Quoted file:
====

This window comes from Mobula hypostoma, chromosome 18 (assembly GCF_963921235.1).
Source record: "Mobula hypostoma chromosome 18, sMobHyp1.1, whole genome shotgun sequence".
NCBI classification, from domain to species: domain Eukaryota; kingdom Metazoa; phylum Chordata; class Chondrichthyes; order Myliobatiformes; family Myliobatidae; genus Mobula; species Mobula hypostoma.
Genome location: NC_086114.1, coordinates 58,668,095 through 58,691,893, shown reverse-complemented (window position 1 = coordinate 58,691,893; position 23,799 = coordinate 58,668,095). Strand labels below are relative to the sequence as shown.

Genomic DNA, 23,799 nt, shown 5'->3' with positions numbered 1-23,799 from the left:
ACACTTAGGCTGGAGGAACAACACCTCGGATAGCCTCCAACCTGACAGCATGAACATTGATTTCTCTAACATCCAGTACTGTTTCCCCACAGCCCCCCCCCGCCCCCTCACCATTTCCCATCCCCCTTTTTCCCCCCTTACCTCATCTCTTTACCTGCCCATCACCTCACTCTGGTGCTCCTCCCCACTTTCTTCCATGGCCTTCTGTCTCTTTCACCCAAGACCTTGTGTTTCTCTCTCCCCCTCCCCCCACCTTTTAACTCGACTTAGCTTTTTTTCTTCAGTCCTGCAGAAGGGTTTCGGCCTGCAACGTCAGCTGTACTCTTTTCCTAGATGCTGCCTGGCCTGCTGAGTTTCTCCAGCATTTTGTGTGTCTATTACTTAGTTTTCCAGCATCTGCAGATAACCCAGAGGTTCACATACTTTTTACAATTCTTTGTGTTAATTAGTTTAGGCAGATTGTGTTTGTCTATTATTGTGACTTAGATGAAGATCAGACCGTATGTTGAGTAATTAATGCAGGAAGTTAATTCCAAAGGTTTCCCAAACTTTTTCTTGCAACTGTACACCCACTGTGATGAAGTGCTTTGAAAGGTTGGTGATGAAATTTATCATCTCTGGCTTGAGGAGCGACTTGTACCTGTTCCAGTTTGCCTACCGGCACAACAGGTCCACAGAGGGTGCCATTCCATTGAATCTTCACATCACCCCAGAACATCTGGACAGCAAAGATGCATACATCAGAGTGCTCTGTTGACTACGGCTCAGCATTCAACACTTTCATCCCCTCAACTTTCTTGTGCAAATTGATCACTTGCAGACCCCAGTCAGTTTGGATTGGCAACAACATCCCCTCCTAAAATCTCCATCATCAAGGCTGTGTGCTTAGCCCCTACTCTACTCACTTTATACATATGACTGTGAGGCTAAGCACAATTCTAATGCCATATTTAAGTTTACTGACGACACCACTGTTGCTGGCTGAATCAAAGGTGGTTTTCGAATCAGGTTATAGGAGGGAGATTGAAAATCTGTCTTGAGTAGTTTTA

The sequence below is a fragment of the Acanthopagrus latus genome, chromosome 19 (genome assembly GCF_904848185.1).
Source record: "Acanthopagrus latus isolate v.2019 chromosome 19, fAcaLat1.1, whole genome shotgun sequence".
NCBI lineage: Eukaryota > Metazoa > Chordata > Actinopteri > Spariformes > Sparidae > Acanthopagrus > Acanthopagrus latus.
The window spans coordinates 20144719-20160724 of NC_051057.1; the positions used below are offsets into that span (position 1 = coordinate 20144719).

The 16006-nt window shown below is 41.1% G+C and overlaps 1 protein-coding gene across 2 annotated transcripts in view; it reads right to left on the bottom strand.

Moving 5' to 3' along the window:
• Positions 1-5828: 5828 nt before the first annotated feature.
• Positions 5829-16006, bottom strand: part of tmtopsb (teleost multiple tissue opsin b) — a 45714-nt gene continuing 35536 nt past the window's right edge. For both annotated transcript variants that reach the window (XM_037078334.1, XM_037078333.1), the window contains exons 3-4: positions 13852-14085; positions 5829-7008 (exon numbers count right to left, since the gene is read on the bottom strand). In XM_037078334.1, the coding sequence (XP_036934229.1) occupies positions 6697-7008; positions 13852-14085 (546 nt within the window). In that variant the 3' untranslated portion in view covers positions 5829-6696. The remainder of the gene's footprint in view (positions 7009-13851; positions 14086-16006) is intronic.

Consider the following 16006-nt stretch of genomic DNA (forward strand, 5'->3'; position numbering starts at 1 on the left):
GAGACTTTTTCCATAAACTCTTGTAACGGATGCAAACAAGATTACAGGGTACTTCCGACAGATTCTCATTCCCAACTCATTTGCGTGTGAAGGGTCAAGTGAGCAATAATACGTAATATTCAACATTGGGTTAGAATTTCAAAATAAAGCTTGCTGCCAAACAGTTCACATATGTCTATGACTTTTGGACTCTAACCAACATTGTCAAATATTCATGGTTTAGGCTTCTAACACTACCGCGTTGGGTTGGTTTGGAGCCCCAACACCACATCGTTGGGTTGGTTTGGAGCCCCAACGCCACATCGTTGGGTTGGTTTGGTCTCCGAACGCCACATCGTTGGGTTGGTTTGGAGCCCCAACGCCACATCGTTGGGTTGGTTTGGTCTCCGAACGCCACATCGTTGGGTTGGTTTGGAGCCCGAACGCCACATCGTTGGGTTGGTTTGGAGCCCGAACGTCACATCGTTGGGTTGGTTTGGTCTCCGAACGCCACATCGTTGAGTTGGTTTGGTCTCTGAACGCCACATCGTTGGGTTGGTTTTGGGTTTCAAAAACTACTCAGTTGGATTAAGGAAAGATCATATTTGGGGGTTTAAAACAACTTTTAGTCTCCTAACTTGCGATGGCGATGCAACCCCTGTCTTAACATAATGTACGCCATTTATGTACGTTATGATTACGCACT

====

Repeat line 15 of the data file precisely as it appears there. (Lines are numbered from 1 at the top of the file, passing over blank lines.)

Consider the following 16006-nt stretch of genomic DNA (forward strand, 5'->3'; position numbering starts at 1 on the left):